After years of big-boy pummelings in the non-conference schedule, Sarkisian defends the home opener against Eastern Washington.
Returning a year ago from college football exile to the mainstream, the Washington Huskies have begun to adopt the customs and practices of the gentry of which they were once part.
No, no stripper poles in the suites, nor trysts on yachts (as far as is known). That’s University of Miami graduate level stuff. What the Huskies have done is schedule easier games. Not easy games. For a team two seasons removed from 0-12, there are no such things as easy games.
But by opening the 2011 season at 4 p.m. Saturday at Husky Stadium against Eastern Washington, the UW, to borrow from horse racing, is stepping down in class. For the first time in modern history, they are playing a team from a classification now known as the Football Championship Series — where actual playoffs are held that determine champions on the field — formerly known as Division I-AA.
(As with the Pentagon, the NCAA enjoys re-marketing potentially controversial concepts to make things sound more palatable, such as naming a missile “the Peacekeeper.”)
For years, big programs have been scheduling little programs in order pay a much smaller gate guarantee, get an easy “W” and avoid having their clavicles snapped by “Road Warrior” outfits full of wild eyes, chain mail and bludgeons.
In recent years, the Huskies found their nonconference schedules way too full of LSU, Nebraska and Ohio State and not enough Popstand A&M and Krispy Kreme University. Fans always enjoy seeing the big boys, until about 3:30 Saturday afternoon when wails of ambulance sirens diminish the local enthusiasm.
So Huskies coach Steve Sarkisian was in no mood Monday to apologize for opening the season at Putt-Putt instead of Augusta National.
“I don’t think it’s disappointing,” he said. “I think it’s college football.”
To those who think the Huskies have wussed out, Sarkisian said that with a 12-game schedule that includes a Pac-12-mandated nine conference games — a national high — Washington is as entitled as any other school to design and catch a break.
“I think you’re seeing that trend occur more now where teams are willing to play FCS schools, not to guarantee a win per se, but just not to be so beat up,” he said. “You play a top-tier Big Ten team or Big 12 or SEC team, it may be not so much (the result alone), but the factor of what (injuries) can do to your roster.”
Doesn’t have to be a non-conference dreadnought to devastate a program. In perhaps the dumbest scheduling move ever, the Huskies, bowing to the sport’s national master, television, opened the 2008 season in Eugene on Aug. 30. The predictable 44-10 thrashing by the Ducks set the tone for the horrific 0-12 season. Not saying that the opener at Niketown was the main reason for the seasonal bagel, but where was Eastern Washington when the Huskies truly needed a muffin?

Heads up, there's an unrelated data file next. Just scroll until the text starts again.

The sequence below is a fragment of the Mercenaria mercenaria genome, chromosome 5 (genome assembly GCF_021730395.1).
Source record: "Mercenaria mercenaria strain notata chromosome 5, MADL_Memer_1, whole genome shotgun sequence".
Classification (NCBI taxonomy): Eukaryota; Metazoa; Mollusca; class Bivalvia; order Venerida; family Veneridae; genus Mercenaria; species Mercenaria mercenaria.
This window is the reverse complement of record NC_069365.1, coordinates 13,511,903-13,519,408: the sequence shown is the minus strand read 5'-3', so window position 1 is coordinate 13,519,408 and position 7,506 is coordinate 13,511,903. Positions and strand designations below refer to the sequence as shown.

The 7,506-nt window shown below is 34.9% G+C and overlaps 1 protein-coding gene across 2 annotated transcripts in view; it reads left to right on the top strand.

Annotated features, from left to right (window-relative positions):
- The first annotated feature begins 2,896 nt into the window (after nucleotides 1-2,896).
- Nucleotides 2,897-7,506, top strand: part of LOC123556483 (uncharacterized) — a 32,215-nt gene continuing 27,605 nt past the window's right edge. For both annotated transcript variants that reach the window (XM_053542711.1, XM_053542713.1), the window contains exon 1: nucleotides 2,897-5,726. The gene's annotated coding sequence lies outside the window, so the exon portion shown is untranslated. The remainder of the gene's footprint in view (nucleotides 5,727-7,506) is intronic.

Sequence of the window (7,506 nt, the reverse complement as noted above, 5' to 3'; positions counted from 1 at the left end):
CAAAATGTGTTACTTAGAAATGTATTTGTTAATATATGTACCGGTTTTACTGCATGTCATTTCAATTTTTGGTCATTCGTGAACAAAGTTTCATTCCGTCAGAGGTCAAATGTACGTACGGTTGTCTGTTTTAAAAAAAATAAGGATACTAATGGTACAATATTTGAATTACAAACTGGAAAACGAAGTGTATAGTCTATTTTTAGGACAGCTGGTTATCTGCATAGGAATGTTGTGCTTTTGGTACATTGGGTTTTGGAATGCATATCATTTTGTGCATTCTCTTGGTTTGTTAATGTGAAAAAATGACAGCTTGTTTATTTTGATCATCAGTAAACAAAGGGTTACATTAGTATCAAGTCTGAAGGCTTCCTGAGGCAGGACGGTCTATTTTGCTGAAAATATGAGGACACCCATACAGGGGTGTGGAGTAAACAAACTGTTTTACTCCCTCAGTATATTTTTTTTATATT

Ironically, four years later, as the Huskies start at the ladies tees, Eastern turns into the defending national champion of the FCS, and a threat to win it again. Last season, Big Sky Conference champion Eastern went 13-2, including a 20-19 win over Delaware in the national title game in Frisco, TX. (Imagine playing for a football title, instead of voting on it. These I-AA kids think of the darndest things.)
Fact is, the Eagles are sufficiently capable of the upset that Sarkisian spent considerable time at his first seasonal presser Monday wondering aloud whether his team was as good as its three weeks of camp suggested it would be.
Asked what his over-riding question was about his team, he said, “Who is this team coming out of the tunnel, thousands of people in the stands, when the lights are on . . . who are we? Are we the same team as Monday through Friday, or do we change, and I have to tweak that? Do some of our guys sit back because it’s game day?”
Absent a degree in psychology, I nevertheless will hazard a guess that the coach is working up a psyche job on his team that attempts to have his players properly geeked to avoid the emotional trap of a potential walkover.
He went on: “I don’t think we’ll ever talk that way, but you’ve seen it a lot of times with teams. Sometimes you put on the real uniform and it changes a bit. I believe it won’t occur, but until I actually get a chance to see it, it remains to be seen.”
So, the finger has been wagged.
The potential for a trap undoubtedly has the coaches nervous, no matter the positive vibe coming from the August camp. The plan is for the Huskies to emerge from the first month with a 3-1 mark — a home win Sept. 10 against another middling nonconference opponent, Hawaii, followed by a loss on the road to vengeful Nebraska, then a conference-opening win at home Sept. 24 against Cal.
So Sarkisian was in sales mode Monday, selling the opponent and opener to players as well as customers.
“I think the kids are really going to embrace the atmosphere,” he said, “and we are hopeful our fans embrace the ball game as well.”
If not, a loss to Eastern would un-do a great deal of what happened last year, as well as cast doubt on young quarterback Keith Price. Not to mention Sarkisian.
That’s the hazard of attempting nourishment from a cupcake. Choke on it, and it never looks good in the obituary.